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The Eh Game

CBC’s “While The Men Watch” partnership is problematic on a wide number of fronts

Andrew Bucholtz
Eh Game

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Lena Sutherland and Jules Mancuso are taking their "commentary" to CBC.

It's not every day that a CBC programming decision draws strong international condemnation everywhere from sports sites to feminist blogs, but the government-funded broadcaster pulled off that feat with Wednesday's announcement that they'd partnered with While The Men Watch to provide alternate audio commentary during the rest of the Stanley Cup playoffs. For those unfamiliar with While The Men Watch, as many of us were before Wednesday's announcement, it's a site run by Lena Sutherland and Jules Mancuso that features live commentary on sports events (or, more typically, on the physical attractiveness and stylistic decisions of the athletes involved in said events), portrays women as only interested in sports to keep their men happy, and posts such enlightening articles as "Love Me Like Lundqvist: 5 Sex Games for Hockey Season Pt 1" and "Sex on Game Day: Does He Lock it Up or Love You Down?" It's not particularly surprising that such a site exists, but CBC's decision to team up with this duo and prominently feature their commentary during sports events further reinforces problematic gender stereotypes and hurts perceptions of women in sports, whether that's as executives, reporters or viewers. Here are some notable Twitter reactions to Wednesday's news from female journalists and fans:

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Some notable Twitter reactions to CBC's While The Men Watch partnership.

Why are so many so vehemently opposed to the idea? Well, for one thing, consider the content that Sutherland and Mancuso tend to provide on their site. Here's a sample from the "5 Sex Games for Hockey Season" post:

Love Me Like Lundqvist: An NHL goalie could teach the average man a thing or two about positions. This game will get you about as close as most of us will ever come to having Henrik in bed! During each period of the game, take note of your favorite straddle, dive or stretch by the goalie in net and make your man act out the position with you during each commercial.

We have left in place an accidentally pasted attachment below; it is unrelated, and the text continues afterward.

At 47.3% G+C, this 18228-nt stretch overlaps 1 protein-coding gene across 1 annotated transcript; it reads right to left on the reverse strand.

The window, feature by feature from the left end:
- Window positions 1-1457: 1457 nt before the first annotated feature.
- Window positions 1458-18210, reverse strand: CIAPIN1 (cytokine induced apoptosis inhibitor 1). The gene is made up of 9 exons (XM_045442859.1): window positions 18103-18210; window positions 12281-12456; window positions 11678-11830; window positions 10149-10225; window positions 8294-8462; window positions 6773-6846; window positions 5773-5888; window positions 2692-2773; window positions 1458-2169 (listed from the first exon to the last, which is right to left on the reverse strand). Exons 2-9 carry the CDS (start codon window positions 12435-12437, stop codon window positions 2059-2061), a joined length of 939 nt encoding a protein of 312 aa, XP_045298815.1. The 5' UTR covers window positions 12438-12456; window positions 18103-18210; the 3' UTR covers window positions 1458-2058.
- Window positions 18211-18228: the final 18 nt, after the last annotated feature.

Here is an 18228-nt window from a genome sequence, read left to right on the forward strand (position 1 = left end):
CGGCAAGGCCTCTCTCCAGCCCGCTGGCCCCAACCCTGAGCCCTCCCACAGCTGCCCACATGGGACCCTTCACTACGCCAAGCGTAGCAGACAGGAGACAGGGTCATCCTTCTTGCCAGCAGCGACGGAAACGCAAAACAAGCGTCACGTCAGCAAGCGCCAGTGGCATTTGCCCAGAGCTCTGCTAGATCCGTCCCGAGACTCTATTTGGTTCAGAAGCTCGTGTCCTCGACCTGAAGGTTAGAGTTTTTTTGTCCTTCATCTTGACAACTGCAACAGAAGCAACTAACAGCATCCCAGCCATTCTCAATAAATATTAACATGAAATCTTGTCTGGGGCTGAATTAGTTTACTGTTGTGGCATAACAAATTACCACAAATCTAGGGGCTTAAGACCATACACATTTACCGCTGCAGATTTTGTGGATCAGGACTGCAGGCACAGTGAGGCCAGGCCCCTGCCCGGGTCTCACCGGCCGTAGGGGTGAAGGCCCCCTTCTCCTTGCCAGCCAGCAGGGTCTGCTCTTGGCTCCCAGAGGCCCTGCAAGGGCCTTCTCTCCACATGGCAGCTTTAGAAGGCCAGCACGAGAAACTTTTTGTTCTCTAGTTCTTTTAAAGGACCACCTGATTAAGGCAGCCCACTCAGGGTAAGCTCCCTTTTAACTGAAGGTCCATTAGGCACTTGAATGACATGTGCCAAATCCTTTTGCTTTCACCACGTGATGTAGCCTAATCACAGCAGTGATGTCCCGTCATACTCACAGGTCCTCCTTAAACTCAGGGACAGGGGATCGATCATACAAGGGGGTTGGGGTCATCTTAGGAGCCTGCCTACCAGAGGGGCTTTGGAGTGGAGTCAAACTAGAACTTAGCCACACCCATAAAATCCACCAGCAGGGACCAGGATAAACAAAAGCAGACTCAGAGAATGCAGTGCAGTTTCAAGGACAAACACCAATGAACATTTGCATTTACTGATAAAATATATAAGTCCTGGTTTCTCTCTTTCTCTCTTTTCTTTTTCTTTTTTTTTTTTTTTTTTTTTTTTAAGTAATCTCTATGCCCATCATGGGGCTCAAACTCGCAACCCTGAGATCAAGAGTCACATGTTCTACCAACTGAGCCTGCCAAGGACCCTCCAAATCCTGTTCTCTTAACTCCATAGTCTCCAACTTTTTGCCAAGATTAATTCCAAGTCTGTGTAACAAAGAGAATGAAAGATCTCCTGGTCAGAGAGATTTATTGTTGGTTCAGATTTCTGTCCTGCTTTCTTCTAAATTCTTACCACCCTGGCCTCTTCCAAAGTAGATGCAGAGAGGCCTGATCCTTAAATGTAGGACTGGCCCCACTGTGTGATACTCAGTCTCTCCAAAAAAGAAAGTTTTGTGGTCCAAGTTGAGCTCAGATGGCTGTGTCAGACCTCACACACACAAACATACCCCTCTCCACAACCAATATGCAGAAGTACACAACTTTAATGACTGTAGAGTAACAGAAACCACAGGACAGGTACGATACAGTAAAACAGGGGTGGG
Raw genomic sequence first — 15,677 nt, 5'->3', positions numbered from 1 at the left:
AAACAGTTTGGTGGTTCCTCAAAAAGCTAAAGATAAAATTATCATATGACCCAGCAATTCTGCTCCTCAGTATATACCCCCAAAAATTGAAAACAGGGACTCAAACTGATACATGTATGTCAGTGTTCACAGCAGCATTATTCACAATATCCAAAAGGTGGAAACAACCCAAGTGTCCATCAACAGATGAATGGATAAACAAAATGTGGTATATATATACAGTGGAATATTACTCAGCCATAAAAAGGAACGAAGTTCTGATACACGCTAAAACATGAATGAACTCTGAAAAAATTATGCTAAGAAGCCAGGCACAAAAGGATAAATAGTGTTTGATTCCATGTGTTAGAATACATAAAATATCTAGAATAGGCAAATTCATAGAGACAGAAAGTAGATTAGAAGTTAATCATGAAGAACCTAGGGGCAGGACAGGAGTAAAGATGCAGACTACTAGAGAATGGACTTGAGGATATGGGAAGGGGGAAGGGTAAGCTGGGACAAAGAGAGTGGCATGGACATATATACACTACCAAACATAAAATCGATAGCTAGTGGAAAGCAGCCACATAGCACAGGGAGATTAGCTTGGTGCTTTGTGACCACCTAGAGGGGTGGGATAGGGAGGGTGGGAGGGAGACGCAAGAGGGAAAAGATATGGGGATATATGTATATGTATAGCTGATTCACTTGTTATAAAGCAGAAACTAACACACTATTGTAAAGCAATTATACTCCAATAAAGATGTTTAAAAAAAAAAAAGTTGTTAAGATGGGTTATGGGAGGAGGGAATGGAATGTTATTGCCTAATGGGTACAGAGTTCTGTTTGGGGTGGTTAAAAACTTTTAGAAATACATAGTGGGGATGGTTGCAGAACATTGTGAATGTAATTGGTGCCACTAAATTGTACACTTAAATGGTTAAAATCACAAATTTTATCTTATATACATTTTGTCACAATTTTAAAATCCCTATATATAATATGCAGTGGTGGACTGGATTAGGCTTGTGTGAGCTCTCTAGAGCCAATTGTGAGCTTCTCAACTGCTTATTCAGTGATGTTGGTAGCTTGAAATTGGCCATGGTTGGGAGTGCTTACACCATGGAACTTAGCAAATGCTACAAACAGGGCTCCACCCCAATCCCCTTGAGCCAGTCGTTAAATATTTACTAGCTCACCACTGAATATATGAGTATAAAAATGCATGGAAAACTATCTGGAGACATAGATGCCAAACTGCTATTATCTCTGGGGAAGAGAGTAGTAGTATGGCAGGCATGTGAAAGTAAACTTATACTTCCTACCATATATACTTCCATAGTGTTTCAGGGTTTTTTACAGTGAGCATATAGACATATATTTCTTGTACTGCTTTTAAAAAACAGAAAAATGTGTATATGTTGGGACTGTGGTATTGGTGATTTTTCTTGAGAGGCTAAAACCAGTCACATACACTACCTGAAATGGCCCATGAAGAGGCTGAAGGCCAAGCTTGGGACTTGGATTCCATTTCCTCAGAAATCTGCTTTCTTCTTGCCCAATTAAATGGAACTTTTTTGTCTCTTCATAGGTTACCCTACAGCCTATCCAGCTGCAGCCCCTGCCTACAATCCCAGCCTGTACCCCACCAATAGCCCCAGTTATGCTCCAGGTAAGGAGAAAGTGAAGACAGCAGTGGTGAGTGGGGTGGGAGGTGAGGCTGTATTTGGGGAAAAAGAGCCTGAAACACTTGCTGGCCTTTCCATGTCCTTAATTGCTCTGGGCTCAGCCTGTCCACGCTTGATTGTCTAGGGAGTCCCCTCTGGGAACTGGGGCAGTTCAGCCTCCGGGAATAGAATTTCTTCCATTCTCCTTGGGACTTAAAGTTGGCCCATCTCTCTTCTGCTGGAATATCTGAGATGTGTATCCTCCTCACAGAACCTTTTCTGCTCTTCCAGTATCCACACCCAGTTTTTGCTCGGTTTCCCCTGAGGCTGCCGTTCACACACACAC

And one from "6 Things Not To Say If His Team Loses":

6. Sorry, not tonight, I have my period."

Make it happen girls — under any circumstance. Take one for the team.

While many of us wouldn't particularly like this sort of stuff regardless of where it was posted, it's CBC's decision to promote it that's especially troubling. If the network was particularly interested in adding a female perspective to its coverage, it could expand the roles of some of the talented people it already has, such as Andi Petrillo and Cassie Campbell. If they wanted to get thoughts from faces outside the CBC, well, there's no shortage of talented female hockey analysts out there: just as a short listing, on the mainstream media side, Katie Baker, Katie Strang, Helene Elliott, Lisa Dillman, Vicki Hall and many others come to mind, and in the blogosphere, there are lots of other talented female voices including Cait Platt, Julie Veilleux, Hayley Mutch,Laura Astorian and others. Anyone who spends any time discussing hockey should be well-aware of how many women out there are incredibly informed about the game, and anyone who's spent any time in media outlets should know how many talented female reporters and columnists are out there.

Unfortunately, CBC has decided to use their enormous platform (keep in mind, these people will be prominently featured during the Stanley Cup final) to promote the worst stereotypes about women and sports rather than the smart, intelligent hockey analysis many women out there have to offer. That sends terrible messages to women in the sports media industry, telling them that the way to get ahead isn't through knowledge and hard work but through acting according to the expected stereotypes. It's also insulting to CBC's viewers and listeners, both female and male. Hockey's been a progressive sport on many fronts, with efforts like the "You Can Play" campaign trying to break down barriers and stereotypes, but a respected sports media organization like CBC electing to partner with a shallow site like "While The Men Watch" instead of women who could offer serious analysis favours pigeon-holing of female journalists and fans, and it leads to problematic generalizations. The CBC can and should do better, and both female and male viewers, fans and journalists need to hold them to a higher standard than this.

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